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Public Art Project on Connective Corridor Celebrates Syracuse’s Bicycle History
The Connective Corridor has awarded a $10,000 grant to the 40 Below Public Art Taskforce (40B PATF) to fund an artist team to create innovative public art bike racks for the civic strip portion of the corridor.
This is the first in a series of public art solicitations by the Connective Corridor funded through Empire State Development. The competition was a partnership with PATF and open to young emerging artists who are part of 40 Below’s Public Art Taskforce network.
The call was for artist teams to create installations for the civic strip–an area that encompasses Syracuse’s museum and cultural district along South State Street and Montgomery Street from East Adams to East Water streets. Artist teams were asked to submit site-specific designs that addressed the historic and cultural identity of the City of Syracuse, as well as unique local flavor and assets. The winning team also had to demonstrate approval for their project through the City of Syracuse, as well as a maintenance plan for the public art being proposed.
The PATF “Rack Pack” proposal builds on an initiative developed by the group that has already installed three racks: one in the Westcott area, one on North Salina Street and a set at the Milton J. Rubenstein Museum of Science & Technology in Armory Square.
As part of the competition, teams developed multiple designs, received feedback from the larger Rack Pack group and refined final designs for each location, working with the museum directors and property owners.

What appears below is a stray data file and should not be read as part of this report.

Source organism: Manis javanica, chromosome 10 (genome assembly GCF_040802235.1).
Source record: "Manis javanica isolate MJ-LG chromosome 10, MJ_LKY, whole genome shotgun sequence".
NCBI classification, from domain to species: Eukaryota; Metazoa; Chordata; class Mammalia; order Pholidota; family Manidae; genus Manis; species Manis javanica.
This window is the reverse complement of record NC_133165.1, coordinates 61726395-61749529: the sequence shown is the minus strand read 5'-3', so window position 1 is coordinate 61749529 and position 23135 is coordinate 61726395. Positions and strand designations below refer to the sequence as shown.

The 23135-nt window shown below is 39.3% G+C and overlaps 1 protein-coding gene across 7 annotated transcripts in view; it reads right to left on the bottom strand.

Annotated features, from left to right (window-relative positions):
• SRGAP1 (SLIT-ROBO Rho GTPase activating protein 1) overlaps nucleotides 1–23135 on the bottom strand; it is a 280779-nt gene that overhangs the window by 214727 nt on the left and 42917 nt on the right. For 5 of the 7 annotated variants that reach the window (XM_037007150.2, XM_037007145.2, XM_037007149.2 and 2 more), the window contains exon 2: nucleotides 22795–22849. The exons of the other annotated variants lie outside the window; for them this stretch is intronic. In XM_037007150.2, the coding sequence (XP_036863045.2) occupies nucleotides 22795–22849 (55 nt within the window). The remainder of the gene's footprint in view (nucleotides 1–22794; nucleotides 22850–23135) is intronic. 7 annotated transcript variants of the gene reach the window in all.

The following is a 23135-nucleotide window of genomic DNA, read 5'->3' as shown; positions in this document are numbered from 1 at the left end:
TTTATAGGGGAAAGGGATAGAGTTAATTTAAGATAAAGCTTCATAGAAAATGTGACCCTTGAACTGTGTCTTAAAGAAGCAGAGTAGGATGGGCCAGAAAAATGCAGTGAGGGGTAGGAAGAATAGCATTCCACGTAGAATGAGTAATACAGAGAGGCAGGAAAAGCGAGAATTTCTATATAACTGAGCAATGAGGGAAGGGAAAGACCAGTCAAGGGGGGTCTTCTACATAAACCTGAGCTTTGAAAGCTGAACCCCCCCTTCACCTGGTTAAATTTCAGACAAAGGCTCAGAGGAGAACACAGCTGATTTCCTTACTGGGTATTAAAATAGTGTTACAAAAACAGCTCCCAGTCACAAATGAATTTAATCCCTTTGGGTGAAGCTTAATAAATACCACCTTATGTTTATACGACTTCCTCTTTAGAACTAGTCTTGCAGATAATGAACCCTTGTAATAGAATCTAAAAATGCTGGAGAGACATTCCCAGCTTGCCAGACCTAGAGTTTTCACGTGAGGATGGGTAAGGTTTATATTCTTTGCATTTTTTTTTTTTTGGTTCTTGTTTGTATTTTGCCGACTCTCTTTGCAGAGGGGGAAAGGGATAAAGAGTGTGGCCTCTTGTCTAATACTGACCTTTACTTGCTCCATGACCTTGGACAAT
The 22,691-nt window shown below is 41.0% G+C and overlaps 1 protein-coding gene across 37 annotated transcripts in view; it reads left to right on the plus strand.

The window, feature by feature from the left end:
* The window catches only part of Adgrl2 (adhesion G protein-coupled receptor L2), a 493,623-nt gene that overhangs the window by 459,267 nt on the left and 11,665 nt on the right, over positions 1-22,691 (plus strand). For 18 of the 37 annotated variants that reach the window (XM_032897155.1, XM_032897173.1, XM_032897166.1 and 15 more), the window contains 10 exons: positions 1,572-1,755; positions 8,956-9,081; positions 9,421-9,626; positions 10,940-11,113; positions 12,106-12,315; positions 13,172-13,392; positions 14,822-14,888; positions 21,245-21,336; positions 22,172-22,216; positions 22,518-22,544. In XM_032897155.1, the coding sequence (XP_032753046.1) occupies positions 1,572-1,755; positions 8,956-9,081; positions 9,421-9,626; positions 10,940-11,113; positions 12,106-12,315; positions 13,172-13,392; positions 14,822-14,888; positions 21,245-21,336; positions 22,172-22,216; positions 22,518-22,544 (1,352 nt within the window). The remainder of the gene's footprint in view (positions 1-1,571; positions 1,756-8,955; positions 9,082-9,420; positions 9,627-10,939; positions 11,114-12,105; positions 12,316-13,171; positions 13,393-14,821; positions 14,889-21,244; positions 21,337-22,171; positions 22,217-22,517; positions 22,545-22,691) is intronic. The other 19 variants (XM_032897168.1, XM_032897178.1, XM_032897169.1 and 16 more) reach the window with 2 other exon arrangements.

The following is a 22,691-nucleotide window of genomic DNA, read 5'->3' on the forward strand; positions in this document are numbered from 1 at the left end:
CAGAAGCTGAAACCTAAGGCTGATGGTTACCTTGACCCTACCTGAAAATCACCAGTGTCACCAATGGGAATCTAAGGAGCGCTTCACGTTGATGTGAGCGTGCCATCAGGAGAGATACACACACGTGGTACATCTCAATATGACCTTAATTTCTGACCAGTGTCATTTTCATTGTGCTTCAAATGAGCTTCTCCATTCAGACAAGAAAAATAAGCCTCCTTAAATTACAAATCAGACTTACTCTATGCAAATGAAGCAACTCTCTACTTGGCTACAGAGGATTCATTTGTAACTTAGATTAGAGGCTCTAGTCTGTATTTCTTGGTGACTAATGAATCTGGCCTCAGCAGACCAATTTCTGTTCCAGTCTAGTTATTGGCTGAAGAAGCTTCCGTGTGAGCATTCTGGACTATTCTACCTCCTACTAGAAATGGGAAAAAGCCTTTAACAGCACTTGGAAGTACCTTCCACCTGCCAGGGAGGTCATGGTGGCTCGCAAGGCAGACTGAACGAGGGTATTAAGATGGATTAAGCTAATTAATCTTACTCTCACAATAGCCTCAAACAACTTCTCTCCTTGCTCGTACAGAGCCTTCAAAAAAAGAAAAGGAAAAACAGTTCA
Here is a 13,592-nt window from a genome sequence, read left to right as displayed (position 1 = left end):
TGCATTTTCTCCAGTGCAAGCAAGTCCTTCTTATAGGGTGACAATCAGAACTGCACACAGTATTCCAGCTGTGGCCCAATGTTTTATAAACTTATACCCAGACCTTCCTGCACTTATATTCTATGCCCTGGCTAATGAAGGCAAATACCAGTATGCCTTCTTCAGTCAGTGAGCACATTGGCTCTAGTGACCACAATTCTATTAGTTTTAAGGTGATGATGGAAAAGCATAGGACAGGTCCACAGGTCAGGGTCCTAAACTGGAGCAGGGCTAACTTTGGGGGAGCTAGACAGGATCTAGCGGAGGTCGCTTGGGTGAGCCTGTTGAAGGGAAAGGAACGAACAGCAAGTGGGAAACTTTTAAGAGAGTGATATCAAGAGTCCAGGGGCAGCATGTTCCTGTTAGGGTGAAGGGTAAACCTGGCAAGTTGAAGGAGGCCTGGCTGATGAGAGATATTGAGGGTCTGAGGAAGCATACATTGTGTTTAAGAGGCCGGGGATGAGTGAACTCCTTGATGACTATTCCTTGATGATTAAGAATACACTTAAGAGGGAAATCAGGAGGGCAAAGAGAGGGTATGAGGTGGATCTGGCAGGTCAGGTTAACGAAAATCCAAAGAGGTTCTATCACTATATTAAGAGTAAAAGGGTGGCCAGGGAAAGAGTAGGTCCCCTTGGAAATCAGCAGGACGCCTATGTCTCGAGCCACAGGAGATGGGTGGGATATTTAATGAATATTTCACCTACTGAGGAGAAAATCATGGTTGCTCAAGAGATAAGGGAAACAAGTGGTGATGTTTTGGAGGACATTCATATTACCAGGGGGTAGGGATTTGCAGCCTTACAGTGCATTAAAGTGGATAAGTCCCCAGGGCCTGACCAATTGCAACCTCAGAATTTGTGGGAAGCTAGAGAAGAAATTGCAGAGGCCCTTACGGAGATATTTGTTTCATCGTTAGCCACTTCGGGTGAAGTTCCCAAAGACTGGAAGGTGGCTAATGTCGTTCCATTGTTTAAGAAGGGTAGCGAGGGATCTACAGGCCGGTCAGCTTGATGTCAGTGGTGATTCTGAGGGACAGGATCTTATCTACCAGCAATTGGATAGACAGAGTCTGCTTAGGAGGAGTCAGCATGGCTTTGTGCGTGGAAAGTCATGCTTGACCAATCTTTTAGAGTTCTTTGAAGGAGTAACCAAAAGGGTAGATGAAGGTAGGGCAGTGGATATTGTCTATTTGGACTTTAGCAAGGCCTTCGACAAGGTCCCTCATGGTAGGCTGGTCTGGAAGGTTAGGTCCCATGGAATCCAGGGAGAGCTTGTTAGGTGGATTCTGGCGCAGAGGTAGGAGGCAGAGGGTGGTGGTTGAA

The Erie Canal Museum bike racks will feature a mule pulling a canal barge, an image across three bicycle racks that will match the color and feel of the museum’s logo. The OHA rack design is inspired by the E.C. Stearns bicycle, known as the “Yellow Fellow” and its first six-person bicycle, which was also known as the “Sextuplet.” That bike was made famous in a Syracuse race against a steam engine, which the six-person bicycle team won.
The Columbus Circle bike rack, to be located near the Mission Restaurant, will feature a three-set of colorful roosters. A signifier of good luck in many cultures, the roosters are designed to encourage residents and visitors who gather in Columbus Circle for many downtown festivals to celebrate Syracuse’s multi-ethnic mix of cuisine and cultures.
“These racks provide infrastructure for the bicycling community, an artistic outlet for Syracuse’s creative community, and add a fun and interesting element to the streetscape,” says PATF Co-Chair Michael Giannattasio G’12, who received a M.F.A. in sculpture and has been an adjunct instructor in the College of Visual and Performing Arts. “As part of the Connective Corridor, these sculptural bike racks will encourage exercise and the use of a sustainable mode of transportation along the corridor. With the integration of these racks into the streetscape of Syracuse, we not only encourage bicycling, but will also beautify the streets.”
“With the assistance of the Connective Corridor, PATF and 40 Below will continue to encourage artistic projects throughout the City of Syracuse, creating a more interesting and inviting city,” adds PATF Co-Chair Tommy Lincoln G’05, a former adjunct instructor in the S.I. Newhouse School of Public Communications.
“The corridor is building Syracuse’s first green bike pathway and this public art project helps celebrate the city’s rich bicycle history,” says Linda Dickerson Hartsock, who directs the Connective Corridor for SU’s Office of Community Engagement and Economic Development. “Syracuse was once a bicycle hub known round the world, with many famous early bike and motor-bike manufacturing companies located here. At its height in the 1890s, E.C. Stearns employed 2,000 and made 500 bicycles a day, with the number of bicycle riders in Syracuse totaling 10,000 during that era. It’s great to see a renewed interest in creating a bike culture here, and we’re happy to be working with talented young leaders, many of whom are Orange CNY alumni, who are the city’s next generation of creative makers and fabricators.”
Learn more about Syracuse’s bicycle history here.